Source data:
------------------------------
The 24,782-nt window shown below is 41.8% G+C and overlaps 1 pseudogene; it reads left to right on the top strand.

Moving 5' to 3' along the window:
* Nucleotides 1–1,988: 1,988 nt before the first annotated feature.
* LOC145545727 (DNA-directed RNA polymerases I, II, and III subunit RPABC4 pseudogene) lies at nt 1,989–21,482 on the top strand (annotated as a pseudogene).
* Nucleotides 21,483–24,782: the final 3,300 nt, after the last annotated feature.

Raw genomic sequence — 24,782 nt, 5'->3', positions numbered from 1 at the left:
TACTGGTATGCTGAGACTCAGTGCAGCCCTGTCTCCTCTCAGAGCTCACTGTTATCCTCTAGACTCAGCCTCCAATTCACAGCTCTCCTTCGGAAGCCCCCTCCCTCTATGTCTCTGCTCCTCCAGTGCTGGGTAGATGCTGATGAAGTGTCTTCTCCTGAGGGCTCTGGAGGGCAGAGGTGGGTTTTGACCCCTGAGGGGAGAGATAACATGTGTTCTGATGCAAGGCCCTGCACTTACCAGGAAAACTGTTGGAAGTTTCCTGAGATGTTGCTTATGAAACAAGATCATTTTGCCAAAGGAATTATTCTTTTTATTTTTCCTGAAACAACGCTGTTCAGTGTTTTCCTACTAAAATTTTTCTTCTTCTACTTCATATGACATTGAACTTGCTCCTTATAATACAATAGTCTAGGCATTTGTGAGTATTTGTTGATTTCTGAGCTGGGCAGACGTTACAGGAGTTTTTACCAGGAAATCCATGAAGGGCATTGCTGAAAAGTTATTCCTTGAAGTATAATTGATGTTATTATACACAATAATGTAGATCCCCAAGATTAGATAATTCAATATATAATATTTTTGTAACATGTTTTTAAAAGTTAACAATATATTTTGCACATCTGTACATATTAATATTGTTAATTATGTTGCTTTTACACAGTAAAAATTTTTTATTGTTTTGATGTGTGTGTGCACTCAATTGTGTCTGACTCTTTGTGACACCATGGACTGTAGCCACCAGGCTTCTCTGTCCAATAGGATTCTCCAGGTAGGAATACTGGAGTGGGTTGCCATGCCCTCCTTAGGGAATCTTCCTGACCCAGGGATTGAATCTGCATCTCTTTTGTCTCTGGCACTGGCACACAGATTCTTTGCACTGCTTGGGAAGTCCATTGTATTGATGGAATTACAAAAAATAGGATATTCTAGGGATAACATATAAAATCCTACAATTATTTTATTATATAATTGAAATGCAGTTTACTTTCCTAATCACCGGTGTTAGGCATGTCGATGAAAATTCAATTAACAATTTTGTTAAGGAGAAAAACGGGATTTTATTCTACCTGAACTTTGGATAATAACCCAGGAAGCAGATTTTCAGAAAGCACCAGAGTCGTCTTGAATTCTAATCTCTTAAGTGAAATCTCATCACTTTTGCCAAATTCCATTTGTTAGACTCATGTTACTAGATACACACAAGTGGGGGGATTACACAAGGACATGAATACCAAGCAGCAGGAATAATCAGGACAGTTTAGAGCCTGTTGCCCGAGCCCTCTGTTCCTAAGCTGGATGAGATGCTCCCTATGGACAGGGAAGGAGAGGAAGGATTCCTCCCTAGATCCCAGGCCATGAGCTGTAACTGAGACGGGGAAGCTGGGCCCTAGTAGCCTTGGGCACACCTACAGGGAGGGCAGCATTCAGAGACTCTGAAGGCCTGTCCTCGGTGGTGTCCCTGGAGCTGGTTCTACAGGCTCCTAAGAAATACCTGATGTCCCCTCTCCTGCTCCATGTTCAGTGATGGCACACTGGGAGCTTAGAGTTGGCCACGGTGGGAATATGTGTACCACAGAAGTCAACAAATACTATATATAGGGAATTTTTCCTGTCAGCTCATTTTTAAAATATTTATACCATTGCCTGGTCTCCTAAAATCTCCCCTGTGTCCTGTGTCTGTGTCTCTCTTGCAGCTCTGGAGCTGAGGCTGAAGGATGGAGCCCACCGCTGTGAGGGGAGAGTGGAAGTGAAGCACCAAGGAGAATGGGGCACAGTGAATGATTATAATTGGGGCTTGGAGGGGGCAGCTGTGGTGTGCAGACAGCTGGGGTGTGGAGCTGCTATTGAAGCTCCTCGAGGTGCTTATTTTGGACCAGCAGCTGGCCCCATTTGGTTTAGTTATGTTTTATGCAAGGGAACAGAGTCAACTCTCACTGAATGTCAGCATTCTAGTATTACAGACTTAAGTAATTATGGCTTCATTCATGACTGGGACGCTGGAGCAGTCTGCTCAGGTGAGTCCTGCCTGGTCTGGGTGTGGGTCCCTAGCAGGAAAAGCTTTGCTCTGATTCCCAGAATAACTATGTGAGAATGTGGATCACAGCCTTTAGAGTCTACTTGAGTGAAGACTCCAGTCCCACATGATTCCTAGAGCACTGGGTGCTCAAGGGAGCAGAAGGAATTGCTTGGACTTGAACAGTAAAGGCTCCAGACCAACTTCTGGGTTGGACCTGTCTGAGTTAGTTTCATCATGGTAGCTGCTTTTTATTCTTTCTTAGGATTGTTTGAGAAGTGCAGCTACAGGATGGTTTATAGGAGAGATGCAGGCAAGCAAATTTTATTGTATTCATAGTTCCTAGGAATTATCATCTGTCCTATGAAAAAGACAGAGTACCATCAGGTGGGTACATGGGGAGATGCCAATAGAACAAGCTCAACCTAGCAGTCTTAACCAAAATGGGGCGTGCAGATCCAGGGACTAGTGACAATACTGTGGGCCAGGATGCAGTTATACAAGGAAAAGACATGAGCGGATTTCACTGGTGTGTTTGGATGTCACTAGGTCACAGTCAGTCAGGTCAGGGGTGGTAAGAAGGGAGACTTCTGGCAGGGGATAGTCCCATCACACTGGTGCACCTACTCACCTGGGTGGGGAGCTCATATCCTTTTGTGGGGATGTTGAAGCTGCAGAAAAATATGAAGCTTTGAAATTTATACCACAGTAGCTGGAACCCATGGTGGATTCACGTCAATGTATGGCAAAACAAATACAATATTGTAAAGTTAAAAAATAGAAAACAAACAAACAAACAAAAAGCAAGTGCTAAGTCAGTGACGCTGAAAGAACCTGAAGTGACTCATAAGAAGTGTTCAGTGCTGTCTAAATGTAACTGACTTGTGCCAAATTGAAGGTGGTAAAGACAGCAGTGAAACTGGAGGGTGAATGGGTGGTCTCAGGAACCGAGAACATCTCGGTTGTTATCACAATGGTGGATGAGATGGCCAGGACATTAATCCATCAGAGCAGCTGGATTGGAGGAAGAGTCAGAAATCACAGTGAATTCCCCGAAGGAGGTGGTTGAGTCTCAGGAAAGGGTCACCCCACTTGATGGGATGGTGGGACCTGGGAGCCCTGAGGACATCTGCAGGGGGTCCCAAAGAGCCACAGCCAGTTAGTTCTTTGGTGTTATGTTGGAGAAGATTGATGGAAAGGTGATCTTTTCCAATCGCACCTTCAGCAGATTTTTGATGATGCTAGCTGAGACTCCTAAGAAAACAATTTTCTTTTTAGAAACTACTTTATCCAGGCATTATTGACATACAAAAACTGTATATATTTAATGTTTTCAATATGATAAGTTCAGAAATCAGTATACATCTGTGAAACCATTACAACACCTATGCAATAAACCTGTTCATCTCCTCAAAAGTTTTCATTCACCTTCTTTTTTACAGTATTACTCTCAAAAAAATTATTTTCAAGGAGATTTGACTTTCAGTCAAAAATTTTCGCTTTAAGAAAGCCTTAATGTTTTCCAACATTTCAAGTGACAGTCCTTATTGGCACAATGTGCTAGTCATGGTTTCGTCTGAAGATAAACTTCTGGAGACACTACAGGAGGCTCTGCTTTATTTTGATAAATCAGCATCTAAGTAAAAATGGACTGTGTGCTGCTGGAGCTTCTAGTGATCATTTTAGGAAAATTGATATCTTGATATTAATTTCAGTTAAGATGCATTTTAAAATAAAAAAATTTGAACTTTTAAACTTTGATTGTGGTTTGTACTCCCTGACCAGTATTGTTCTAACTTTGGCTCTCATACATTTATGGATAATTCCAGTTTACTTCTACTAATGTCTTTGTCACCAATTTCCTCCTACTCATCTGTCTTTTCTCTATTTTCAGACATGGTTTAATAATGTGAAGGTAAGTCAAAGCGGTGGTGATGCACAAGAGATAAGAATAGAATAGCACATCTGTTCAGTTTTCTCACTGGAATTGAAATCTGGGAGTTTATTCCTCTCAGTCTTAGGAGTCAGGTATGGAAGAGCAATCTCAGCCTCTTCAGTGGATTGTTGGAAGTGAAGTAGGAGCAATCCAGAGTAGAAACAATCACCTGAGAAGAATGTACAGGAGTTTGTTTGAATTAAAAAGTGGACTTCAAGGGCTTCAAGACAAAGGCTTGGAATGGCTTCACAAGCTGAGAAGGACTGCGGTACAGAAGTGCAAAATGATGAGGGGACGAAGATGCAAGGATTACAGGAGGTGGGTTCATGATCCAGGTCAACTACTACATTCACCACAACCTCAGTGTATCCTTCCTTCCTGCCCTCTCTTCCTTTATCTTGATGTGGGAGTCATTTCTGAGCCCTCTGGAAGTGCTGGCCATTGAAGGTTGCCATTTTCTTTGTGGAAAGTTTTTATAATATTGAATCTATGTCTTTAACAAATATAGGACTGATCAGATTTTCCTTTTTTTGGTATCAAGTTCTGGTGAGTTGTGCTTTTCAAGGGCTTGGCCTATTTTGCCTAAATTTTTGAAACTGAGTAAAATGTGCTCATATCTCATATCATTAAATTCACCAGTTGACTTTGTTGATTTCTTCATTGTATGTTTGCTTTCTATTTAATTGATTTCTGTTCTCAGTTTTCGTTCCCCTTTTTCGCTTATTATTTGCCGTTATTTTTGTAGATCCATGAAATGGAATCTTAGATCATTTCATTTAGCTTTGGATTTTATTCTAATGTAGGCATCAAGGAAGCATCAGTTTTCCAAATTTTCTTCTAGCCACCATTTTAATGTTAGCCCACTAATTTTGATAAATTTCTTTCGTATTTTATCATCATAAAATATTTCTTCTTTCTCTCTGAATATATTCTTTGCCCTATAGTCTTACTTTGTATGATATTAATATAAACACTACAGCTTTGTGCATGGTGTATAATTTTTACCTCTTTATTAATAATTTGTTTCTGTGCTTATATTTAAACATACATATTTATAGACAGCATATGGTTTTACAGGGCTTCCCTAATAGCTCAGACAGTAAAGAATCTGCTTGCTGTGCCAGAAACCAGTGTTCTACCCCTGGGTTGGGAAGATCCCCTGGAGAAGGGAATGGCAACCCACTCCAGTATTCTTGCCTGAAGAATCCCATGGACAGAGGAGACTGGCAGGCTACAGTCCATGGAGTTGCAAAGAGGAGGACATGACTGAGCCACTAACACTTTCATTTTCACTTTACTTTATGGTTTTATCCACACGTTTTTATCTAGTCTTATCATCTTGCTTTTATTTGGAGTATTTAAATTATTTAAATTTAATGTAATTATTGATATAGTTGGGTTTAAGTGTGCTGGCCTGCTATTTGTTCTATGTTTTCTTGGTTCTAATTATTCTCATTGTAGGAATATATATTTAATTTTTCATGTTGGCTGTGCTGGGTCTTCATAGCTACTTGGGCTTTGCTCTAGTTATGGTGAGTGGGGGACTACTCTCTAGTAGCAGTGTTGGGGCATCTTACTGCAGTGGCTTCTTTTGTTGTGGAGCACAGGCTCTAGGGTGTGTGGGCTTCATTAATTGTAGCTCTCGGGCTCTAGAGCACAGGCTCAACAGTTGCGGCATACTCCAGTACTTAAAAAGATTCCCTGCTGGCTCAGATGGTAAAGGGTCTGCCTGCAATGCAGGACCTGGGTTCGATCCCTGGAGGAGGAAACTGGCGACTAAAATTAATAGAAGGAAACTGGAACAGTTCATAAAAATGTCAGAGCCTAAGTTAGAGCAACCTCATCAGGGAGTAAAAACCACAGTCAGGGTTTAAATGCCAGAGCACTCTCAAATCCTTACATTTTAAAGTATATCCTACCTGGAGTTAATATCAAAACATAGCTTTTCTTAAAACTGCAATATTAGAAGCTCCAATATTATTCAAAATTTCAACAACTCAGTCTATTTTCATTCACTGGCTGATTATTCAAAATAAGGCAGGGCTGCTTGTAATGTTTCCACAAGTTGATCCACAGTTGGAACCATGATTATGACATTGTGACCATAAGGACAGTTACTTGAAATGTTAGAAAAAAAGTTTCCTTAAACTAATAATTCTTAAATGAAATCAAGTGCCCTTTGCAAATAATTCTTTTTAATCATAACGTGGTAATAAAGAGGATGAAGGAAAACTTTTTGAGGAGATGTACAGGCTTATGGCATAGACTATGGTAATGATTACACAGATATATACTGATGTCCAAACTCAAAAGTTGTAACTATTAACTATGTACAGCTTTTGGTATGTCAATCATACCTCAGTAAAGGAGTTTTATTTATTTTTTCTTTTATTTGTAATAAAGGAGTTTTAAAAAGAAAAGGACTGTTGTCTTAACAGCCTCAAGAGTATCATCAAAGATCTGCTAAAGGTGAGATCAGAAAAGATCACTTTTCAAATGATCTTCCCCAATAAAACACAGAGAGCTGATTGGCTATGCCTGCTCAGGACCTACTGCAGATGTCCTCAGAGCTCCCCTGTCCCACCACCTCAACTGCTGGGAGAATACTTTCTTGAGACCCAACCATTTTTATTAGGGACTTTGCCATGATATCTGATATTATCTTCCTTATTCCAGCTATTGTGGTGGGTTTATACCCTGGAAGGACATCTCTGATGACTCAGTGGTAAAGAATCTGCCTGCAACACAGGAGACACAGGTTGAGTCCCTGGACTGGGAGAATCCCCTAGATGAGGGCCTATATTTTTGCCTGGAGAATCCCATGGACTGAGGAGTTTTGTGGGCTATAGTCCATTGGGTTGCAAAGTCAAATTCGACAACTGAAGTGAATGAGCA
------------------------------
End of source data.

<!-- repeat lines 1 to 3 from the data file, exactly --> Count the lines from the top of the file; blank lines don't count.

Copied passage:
The 24,782-nt window shown below is 41.8% G+C and overlaps 1 pseudogene; it reads left to right on the top strand.

Moving 5' to 3' along the window:
* Nucleotides 1–1,988: 1,988 nt before the first annotated feature.